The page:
Names are same, but Packers 'D' completely different from '09 unit
DALLAS -- The Packers' defense has been so good since the second half of the season that it's easy to forget how far the unit has come in its second season under coordinator Dom Capers. However for those needing a reminder, take a stroll back to last season's wild-card round, when Green Bay absorbed its last playoff defeat.
The lingering image from that game is quarterback Aaron Rodgers losing a fumble three plays into overtime, and linebacker Karlos Dansby grabbing the loose ball out of the air and returning it 17 yards for a 51-45 victory. To Packers defenders, another memory is burned into their consciousness. It's of Kurt Warner completing 22 of 33 passes for 379 yards and five touchdowns without being intercepted once.
His passing rating was 154.1. A perfect rating is 158.3.
If you think those numbers didn't stick in the craw of the Packers during the offseason, consider this: Green Bay held opposing quarterbacks to the league's lowest passer rating (67.2) this season, and only Pittsburgh recorded more takeaways and allowed fewer points than the Packers.
Almost across the board the unit has turned last season's negatives into this year's positives. For instance:
"We weren't very good in adversity situations a year ago," Capers says. "When we had to go on the field, on our side of the field, whether it be a turnover or big return, people scored points a high percentage of the time against us. We placed a lot of emphasis on that in the offseason, put together teaching tapes and just talked about it."
End result: The Packers have gone from allowing a league-high average of 4.39 points after turnovers to surrendering just 1.77. Only three teams had a lower average this year.
"To me, what it comes down to is what kind of confidence you have, guys not trying to do too much," Capers says. "When you get in those pressure situations, guys try to get out of their box and try to make a play and you end up leaving yourself vulnerable. It's all about confidence. Guys rallying together and saying, we're going to go out and find a way to keep them out of the end zone. I think for the most part, we've done a good job of that all year."
Perhaps, but the Packers' turnaround on defense has as much to do with comfort as it does confidence. Last year was their first season in Capers' 3-4 scheme and it took time to grasp its nuances. There was too much thinking and not enough reacting. Opponents capitalized by scoring at least 30 points in six games, including the Cardinals in that playoff victory.
This year Green Bay held all but one opponent below 30 points. And unlike in that loss to Arizona, it intercepted at least one pass in 16 of 19 games this year, including the postseason.
"The guys have a better understanding, and you can see a more cohesive unit now," Caper says. "They do a better job of communicating, and I think they know where the parts fit together. We've certainly had a lot of moving parts because we've had so many injuries, and we've had to adjust our scheme based on who's in there. The young players have stepped up and our backup players have done a great job. They've really given us the opportunity that we have this Sunday."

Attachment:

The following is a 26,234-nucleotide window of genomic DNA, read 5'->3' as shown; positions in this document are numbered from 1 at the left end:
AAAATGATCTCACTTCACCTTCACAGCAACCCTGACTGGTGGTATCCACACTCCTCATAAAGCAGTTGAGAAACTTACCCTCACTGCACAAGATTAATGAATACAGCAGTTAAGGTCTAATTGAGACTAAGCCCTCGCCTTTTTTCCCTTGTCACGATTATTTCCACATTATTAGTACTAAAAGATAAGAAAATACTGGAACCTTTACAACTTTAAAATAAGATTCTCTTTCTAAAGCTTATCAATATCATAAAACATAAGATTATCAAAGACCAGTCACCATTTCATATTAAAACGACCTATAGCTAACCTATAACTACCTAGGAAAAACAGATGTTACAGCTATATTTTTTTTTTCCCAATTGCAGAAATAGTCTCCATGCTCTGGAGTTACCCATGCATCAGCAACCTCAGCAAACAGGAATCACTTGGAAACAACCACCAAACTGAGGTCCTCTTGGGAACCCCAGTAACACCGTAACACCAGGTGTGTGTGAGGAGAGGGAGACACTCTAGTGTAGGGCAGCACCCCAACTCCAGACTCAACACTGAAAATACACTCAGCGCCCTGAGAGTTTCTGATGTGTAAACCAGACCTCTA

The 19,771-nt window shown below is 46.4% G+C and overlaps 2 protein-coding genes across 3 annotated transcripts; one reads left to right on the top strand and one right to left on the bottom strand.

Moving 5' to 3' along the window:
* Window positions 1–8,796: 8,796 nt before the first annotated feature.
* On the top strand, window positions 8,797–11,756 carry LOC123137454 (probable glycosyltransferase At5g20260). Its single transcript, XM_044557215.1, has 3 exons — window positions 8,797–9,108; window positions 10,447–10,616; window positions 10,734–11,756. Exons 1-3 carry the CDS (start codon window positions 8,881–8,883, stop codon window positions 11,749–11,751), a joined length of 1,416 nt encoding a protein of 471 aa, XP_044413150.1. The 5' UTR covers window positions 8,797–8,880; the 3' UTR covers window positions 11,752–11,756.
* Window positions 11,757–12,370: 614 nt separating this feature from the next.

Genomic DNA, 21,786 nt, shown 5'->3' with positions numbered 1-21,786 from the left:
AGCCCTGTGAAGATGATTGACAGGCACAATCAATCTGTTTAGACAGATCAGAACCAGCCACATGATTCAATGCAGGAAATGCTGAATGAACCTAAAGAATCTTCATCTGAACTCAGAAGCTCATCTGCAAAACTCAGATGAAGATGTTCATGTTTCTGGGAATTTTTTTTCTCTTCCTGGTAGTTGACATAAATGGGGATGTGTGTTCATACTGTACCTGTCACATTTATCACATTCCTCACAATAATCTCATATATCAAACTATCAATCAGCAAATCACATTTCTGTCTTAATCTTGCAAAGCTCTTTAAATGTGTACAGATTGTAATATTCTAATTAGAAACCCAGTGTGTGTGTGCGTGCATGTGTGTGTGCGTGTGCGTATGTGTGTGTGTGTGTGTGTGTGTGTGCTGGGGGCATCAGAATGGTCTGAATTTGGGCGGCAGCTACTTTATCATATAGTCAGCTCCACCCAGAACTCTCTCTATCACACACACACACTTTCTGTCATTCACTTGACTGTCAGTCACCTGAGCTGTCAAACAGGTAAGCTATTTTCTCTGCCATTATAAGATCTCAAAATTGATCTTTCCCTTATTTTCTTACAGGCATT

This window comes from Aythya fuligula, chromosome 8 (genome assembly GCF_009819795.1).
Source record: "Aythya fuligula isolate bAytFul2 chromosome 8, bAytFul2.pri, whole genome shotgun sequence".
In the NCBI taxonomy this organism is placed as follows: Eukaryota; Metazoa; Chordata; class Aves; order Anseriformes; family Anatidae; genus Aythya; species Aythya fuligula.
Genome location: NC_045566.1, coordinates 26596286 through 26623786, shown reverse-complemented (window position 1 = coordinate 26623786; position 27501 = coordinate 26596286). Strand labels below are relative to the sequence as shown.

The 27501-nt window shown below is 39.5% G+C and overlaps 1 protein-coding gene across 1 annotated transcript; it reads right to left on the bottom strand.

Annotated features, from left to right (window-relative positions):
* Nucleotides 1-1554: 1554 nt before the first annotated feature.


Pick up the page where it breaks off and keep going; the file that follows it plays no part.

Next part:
The Packers are in Super Bowl XLV against the Steelers largely because so many youngsters have met the challenge, particularly in the secondary. Cornerback Tramon Williams has become a ballhawk in his first year as the full-time starter, and undrafted rookie Sam Shields has been better than anyone envisioned as the nickel 'back. Their development allows 2009 Defensive Player of the Year Charles Woodson to be a wild card. The veteran corner can slide into the slot in passing situations, where he can lock down a receiver or use his physicality as a blitzer and run defender.
Another youngster who has stepped up is second-year defensive lineman B.J. Raji, who has been a force the second half of the season. His interception return for a touchdown against the Bears was the difference in the NFC Championship Game.
"B.J.'s a great example of a young, talented player in the second year and understands his assignments and the schemes so much better than he did a year ago," says Capers. "He's been able to stay healthy. He's played more snaps than any of our defensive front guys. I think that he's far more of a pro now than he's ever been in terms of understanding all the little things at his position. He's like a sponge. He'll ask questions, and he's a smart guy. I think it's really helped his play, and I think he's played his best football down the stretch here."
Adds Woodson: "The thing about the league now is that you come in as a young player and there's no time to develop. You're expected to play. You're expected to play well, and nobody's going to make excuses for you if you don't play well. These guys, week in and week out, they've just been making big plays for this team."
Williams and Shields must show up Sunday because Steelers quarterback Ben Roethlisberger torched the Packers for 503 yards passing in a 37-36 victory in December 2009. He completed passes to seven receivers, including two running backs, and threw for three scores with no interceptions. Speedy wideout Mike Wallace had touchdown catches of 60 and 19 yards.
"It was embarrassing," defensive lineman Ryan Pickett says of that game. "To give up the kind of yards we gave up against Pittsburgh last year, we definitely are motivated. The tape wasn't easy to watch. They did everything they pretty much wanted on us. Like you said, 500 yards passing, I don't know how many yards rushing, but it was probably a lot of rushing, too. But they just moved the ball up and down the field on us. It was kind of hard to watch."
Many of the names on the Packers' defense may be the same from that game, but the defense is completely different.